Burnout is a word being used quite a bit these days. It’s no wonder, with the colossal shifts in education that we all had to undertake without much notice eight months ago. Between learning the alphabet soup of available digital products and platforms, managing new models of instruction, and WFH (that’s “working from home” for those of you born before 1995), it is enough to make our heads spin. Feelings of frustration, anxiety, and being overwhelmed are understandable during this time of transition.
America was built on democracy, a set of rules that governs the people in a state or country. Most elementary classrooms can follow this same doctrine by establishing rules and polices that guide and govern activities in that classroom.
Determining whether voting is a right or a privilege has been a battleground for states to control who can cast a ballot in elections. Technically, states regulate eligible voters, but, through the course of history, the US federal government has made several key decisions that have altered those requirements in an attempt to create more equality in the voting process.
Teaching is as much a learning experience for educators as it is for students. The challenges of the pandemic have made people more aware of the need for educators to continue to grow and evolve to meet the needs of the changing world and its changing students.
For the majority of children in the United States, formal and required schooling begins in kindergarten, at approximately age five or six. Yet research tells us that the years prior to children entering school are a cornerstone phase of development for all human beings.
Social studies teachers hold the key to our future.
Bells end and begin our classes. In the past, teachers rang hand-held bells to start the school day. The Liberty Bell may be the icon that students know from history, but there are many ways to use bells in the teaching of social studies. Explore with your students how the sound of bells is present in our daily life and in the past.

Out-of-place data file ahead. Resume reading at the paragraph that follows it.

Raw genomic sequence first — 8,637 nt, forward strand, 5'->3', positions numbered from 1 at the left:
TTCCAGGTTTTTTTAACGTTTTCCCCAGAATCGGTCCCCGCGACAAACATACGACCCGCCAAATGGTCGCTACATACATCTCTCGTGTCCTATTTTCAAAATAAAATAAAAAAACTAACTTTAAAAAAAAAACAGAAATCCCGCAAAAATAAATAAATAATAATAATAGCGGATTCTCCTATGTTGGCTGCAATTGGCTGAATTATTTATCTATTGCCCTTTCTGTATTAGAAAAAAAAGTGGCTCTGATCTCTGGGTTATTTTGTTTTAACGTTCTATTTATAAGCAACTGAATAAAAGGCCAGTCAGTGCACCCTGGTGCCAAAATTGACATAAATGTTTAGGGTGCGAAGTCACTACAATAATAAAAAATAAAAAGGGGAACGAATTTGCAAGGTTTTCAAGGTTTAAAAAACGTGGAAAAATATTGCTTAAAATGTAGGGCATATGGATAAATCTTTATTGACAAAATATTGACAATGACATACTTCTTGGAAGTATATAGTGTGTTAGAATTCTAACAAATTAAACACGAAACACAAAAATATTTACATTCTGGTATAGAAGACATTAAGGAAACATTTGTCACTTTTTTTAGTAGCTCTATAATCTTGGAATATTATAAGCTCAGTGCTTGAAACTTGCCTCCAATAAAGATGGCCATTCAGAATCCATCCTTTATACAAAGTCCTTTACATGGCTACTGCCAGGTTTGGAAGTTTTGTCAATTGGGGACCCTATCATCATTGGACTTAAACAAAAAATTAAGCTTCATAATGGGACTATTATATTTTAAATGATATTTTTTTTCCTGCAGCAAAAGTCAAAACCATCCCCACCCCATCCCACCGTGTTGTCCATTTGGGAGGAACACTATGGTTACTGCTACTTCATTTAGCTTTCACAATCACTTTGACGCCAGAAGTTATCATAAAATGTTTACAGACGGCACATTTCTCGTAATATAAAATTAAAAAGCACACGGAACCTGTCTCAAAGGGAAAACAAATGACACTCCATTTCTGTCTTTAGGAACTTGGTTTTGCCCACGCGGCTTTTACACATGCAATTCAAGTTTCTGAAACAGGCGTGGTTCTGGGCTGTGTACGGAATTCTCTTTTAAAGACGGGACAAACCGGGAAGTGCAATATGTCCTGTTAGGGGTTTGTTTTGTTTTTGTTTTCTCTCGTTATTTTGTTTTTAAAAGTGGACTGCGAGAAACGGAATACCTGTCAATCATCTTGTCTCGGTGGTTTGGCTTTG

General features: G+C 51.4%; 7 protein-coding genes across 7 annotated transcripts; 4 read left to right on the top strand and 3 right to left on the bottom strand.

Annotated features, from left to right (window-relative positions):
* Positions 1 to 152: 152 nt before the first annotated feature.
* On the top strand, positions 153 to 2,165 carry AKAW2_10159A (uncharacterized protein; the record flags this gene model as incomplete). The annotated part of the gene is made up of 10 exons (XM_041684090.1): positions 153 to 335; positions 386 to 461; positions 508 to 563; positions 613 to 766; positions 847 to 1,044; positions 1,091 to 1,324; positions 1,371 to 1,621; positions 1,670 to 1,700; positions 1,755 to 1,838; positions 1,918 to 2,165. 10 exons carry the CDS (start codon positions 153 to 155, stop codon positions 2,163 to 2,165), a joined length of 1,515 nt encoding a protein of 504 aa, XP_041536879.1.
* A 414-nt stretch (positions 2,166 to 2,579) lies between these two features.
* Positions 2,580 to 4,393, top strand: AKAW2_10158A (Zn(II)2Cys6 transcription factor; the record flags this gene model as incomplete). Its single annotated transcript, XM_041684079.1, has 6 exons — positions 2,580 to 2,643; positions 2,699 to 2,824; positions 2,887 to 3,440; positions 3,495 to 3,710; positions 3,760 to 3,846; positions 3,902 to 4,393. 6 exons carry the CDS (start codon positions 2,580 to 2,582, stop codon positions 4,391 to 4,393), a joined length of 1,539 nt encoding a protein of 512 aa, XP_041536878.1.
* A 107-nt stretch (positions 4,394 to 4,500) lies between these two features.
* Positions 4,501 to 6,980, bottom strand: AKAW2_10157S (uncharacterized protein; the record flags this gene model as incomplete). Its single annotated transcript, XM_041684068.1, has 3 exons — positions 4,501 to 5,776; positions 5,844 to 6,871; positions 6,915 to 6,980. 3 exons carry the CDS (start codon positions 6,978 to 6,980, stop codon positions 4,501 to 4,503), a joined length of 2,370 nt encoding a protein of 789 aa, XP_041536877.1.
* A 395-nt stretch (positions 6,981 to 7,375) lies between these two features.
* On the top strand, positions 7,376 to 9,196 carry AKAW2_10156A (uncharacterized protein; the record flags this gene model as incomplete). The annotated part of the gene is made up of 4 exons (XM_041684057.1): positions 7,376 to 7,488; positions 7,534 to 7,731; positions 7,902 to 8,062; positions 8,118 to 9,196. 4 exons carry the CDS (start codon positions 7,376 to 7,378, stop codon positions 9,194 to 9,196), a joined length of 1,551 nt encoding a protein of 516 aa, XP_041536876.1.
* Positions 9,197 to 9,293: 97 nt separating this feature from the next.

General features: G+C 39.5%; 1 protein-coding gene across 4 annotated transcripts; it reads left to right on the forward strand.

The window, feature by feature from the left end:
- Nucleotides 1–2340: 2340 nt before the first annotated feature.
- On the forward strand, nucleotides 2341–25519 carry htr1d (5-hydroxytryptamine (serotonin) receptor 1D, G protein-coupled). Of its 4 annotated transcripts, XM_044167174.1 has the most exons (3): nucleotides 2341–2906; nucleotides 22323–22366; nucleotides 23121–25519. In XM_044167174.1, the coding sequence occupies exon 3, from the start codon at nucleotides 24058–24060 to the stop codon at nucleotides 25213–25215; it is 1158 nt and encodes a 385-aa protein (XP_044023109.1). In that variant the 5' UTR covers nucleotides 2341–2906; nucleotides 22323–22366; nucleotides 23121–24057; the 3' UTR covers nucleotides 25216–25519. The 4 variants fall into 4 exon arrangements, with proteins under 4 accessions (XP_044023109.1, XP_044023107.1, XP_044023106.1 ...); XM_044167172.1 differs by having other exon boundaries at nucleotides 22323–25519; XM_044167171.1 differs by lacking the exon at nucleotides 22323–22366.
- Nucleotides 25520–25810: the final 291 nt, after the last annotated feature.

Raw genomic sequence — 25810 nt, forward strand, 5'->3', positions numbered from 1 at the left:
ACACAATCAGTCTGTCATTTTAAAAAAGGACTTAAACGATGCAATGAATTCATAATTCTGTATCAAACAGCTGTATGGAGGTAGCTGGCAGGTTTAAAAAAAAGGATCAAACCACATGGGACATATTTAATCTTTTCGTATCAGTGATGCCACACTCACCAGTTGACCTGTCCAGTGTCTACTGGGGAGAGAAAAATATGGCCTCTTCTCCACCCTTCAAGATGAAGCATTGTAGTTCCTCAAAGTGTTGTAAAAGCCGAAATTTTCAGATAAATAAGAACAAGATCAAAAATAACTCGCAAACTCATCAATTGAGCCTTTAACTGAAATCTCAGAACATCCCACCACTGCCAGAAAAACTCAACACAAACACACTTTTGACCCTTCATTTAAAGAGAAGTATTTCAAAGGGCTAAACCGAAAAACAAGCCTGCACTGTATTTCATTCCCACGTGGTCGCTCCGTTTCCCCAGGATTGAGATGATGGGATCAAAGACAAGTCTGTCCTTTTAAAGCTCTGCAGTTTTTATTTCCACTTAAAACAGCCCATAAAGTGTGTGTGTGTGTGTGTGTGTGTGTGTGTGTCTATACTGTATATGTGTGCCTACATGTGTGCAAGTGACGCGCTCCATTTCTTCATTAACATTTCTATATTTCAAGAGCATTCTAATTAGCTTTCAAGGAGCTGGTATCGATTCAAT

Before the computer revolution, cut and paste required scissors and glue. This method originally required scissors to clip information from a newspaper or magazine and glue so the clipping could be attached to paper and saved, shared, or reprinted. In the twenty-first century, the phrase cut and paste has evolved to describe digital methods of replicating information. As students depend more and more on digital information in the classroom, what are the implications of modern cutting and pasting?
In early 2019, I walked into an exhibit at the Skirball Cultural Center in Los Angeles that exponentially expanded my love and respect for Justice Ruth Bader Ginsburg. I had long admired her soft but fierce demeanor on the Supreme Court bench and was excited to learn more about the life of this extraordinary woman and pop culture icon. I left that museum more awestruck than I could have ever imagined.